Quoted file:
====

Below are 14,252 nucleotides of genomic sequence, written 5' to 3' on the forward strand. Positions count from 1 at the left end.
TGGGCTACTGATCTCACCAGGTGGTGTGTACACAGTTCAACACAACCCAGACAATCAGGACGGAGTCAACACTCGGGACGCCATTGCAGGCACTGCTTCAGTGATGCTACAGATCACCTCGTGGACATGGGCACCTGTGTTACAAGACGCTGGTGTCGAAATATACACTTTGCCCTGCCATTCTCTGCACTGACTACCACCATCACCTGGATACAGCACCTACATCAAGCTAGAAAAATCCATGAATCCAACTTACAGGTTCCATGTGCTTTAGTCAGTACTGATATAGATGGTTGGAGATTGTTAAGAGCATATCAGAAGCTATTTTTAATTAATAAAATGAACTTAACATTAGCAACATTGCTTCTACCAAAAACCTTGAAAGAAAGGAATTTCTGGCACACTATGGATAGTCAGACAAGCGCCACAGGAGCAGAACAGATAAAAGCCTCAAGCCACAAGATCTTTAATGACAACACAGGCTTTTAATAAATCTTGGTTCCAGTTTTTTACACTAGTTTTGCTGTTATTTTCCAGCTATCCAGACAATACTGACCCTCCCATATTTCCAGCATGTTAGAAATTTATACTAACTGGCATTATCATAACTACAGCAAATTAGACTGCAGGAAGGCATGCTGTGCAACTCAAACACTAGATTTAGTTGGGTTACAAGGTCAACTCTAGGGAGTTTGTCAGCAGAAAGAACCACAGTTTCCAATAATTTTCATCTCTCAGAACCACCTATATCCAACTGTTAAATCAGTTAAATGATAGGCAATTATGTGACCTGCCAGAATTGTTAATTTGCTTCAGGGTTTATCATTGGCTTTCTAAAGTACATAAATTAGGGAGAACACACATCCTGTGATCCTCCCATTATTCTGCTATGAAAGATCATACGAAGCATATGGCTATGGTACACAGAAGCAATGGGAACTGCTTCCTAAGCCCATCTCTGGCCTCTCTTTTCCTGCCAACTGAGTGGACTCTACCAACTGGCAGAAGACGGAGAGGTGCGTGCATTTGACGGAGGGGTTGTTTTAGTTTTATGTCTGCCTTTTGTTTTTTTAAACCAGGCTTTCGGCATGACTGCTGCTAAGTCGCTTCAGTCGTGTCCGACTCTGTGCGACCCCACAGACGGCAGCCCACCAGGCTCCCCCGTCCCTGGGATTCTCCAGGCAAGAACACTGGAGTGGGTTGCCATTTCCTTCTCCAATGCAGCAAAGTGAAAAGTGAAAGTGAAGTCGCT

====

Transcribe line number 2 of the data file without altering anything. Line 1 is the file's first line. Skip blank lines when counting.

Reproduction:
TGGGCTACTGATCTCACCAGGTGGTGTGTACACAGTTCAACACAACCCAGACAATCAGGACGGAGTCAACACTCGGGACGCCATTGCAGGCACTGCTTCAGTGATGCTACAGATCACCTCGTGGACATGGGCACCTGTGTTACAAGACGCTGGTGTCGAAATATACACTTTGCCCTGCCATTCTCTGCACTGACTACCACCATCACCTGGATACAGCACCTACATCAAGCTAGAAAAATCCATGAATCCAACTTACAGGTTCCATGTGCTTTAGTCAGTACTGATATAGATGGTTGGAGATTGTTAAGAGCATATCAGAAGCTATTTTTAATTAATAAAATGAACTTAACATTAGCAACATTGCTTCTACCAAAAACCTTGAAAGAAAGGAATTTCTGGCACACTATGGATAGTCAGACAAGCGCCACAGGAGCAGAACAGATAAAAGCCTCAAGCCACAAGATCTTTAATGACAACACAGGCTTTTAATAAATCTTGGTTCCAGTTTTTTACACTAGTTTTGCTGTTATTTTCCAGCTATCCAGACAATACTGACCCTCCCATATTTCCAGCATGTTAGAAATTTATACTAACTGGCATTATCATAACTACAGCAAATTAGACTGCAGGAAGGCATGCTGTGCAACTCAAACACTAGATTTAGTTGGGTTACAAGGTCAACTCTAGGGAGTTTGTCAGCAGAAAGAACCACAGTTTCCAATAATTTTCATCTCTCAGAACCACCTATATCCAACTGTTAAATCAGTTAAATGATAGGCAATTATGTGACCTGCCAGAATTGTTAATTTGCTTCAGGGTTTATCATTGGCTTTCTAAAGTACATAAATTAGGGAGAACACACATCCTGTGATCCTCCCATTATTCTGCTATGAAAGATCATACGAAGCATATGGCTATGGTACACAGAAGCAATGGGAACTGCTTCCTAAGCCCATCTCTGGCCTCTCTTTTCCTGCCAACTGAGTGGACTCTACCAACTGGCAGAAGACGGAGAGGTGCGTGCATTTGACGGAGGGGTTGTTTTAGTTTTATGTCTGCCTTTTGTTTTTTTAAACCAGGCTTTCGGCATGACTGCTGCTAAGTCGCTTCAGTCGTGTCCGACTCTGTGCGACCCCACAGACGGCAGCCCACCAGGCTCCCCCGTCCCTGGGATTCTCCAGGCAAGAACACTGGAGTGGGTTGCCATTTCCTTCTCCAATGCAGCAAAGTGAAAAGTGAAAGTGAAGTCGCT